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Cancer. 2011 Oct 1;117(19):4439-46. doi: 10.1002/cncr.26070. Epub 2011 Mar 22.

Rising incidence of second cancers in patients with low-risk (T1N0) thyroid cancer who receive radioactive iodine therapy.

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Head and Neck Service, Department of Surgery, Memorial Sloan-Kettering Cancer Center, New York, New York, USA.



American Thyroid Association guidelines currently recommend the selective use of radioactive iodine (RAI) therapy in patients with well differentiated thyroid cancer (WDTC). Despite these guidelines, RAI ablation has been used routinely in all but the very lowest risk patients with thyroid cancer over the last 30 years. The objective of this study was to evaluate patterns of RAI use and elevated risk of secondary primary malignancies (SPM) in patients with low-risk (T1N0) WDTC.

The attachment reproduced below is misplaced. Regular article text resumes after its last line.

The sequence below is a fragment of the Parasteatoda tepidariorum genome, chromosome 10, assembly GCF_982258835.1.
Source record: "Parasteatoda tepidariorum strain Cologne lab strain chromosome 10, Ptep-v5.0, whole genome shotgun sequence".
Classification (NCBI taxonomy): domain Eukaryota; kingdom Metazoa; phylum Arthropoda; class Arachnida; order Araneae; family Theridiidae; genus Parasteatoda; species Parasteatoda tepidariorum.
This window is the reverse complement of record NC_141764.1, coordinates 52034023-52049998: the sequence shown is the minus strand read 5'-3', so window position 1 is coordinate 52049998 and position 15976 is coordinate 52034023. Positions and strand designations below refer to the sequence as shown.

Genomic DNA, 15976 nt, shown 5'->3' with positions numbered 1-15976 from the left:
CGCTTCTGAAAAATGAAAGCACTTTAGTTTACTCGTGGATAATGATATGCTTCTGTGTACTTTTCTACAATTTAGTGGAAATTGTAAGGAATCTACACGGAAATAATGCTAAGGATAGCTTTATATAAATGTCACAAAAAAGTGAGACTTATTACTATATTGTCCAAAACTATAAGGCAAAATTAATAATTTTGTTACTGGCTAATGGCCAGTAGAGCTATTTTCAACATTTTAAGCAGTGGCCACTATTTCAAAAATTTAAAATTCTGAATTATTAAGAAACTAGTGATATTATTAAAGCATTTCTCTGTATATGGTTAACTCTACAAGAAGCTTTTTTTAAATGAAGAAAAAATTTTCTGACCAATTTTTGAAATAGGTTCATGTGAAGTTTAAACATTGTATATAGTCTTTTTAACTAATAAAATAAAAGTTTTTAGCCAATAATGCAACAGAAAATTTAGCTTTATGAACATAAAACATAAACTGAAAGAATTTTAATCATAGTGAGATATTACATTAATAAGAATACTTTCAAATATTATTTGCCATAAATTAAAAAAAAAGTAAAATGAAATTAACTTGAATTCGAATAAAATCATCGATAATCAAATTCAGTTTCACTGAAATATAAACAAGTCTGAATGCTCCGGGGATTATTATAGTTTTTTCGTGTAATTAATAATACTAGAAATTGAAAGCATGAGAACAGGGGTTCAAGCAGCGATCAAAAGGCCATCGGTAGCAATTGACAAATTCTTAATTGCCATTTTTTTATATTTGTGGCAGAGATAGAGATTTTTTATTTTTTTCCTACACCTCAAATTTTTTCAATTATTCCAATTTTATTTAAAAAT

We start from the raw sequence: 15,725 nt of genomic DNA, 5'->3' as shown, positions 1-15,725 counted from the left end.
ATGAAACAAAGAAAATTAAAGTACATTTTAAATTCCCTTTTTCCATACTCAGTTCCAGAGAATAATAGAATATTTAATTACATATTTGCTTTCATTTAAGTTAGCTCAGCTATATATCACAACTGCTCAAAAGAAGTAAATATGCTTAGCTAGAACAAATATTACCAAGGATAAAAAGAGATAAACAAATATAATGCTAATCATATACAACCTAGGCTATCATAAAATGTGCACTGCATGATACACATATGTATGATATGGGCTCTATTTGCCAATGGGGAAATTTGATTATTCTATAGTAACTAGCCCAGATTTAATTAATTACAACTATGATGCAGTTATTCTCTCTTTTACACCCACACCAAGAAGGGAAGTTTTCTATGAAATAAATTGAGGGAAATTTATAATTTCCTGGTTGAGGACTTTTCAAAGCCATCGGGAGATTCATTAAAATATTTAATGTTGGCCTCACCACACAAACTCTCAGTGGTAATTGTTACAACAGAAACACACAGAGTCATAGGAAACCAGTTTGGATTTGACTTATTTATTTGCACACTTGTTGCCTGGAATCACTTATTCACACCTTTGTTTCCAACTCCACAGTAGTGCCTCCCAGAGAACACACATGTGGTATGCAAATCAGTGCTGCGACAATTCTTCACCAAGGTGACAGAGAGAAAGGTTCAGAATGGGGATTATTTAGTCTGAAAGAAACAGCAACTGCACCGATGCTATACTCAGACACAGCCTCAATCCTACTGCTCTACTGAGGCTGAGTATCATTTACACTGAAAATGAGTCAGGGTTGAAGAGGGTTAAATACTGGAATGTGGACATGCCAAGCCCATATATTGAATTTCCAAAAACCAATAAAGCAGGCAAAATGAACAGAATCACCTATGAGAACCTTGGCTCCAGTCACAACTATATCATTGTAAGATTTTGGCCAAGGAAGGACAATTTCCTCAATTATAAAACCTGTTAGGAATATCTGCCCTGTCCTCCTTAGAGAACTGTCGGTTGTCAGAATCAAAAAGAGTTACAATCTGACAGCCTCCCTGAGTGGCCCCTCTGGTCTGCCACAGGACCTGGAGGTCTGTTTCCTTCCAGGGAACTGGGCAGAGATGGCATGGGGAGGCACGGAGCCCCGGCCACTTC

The Surveillance, Epidemiology, and End Results (SEER) database was used to analyze trends in RAI use over time in the United States. To determine the excess risk of SPM, the standardized incidence ratio (SIR) and excess absolute risk (EAR) of various cancers were calculated in the 2 cohorts. Between 1973 and 2007, 37,176 patients with WDTC were followed in the SEER Program, equating to 408,750 person-years at risk (PYR). In total, 14,589 patients received RAI, and SPMs were observed in 3223 patients.


During the study period, the rate of RAI use in patients with low-risk (T1N0) WDTC increased from 3.3% to 38.1%. For low-risk patients, the SIR of SPM was 1.21 (95% confidence interval [CI], 0.93-1.54), and the EAR was 4.6 excess cases per 10,000 PYR. SPM with significantly elevated risk because of RAI were salivary gland malignancies (SIR = 11.13; 95% CI, 1.35-40.2) and leukemia (SIR = 5.68; 95% CI, 2.09-12.37). The excess risk of leukemia was significantly greater in patients aged <45 years (SIR = 5.32; 95% CI, 2.75-9.30) compared with the excess risk in older patients (SIR = 2.26; 95% CI, 1.43-3.39).


The increased risk of a SPM in patients with low-risk (T1N0) WDTC, along with a lack of data demonstrating improved survival outcomes with adjuvant RAI, provide a compelling argument in favor of rationing the use of RAI in this patient population.

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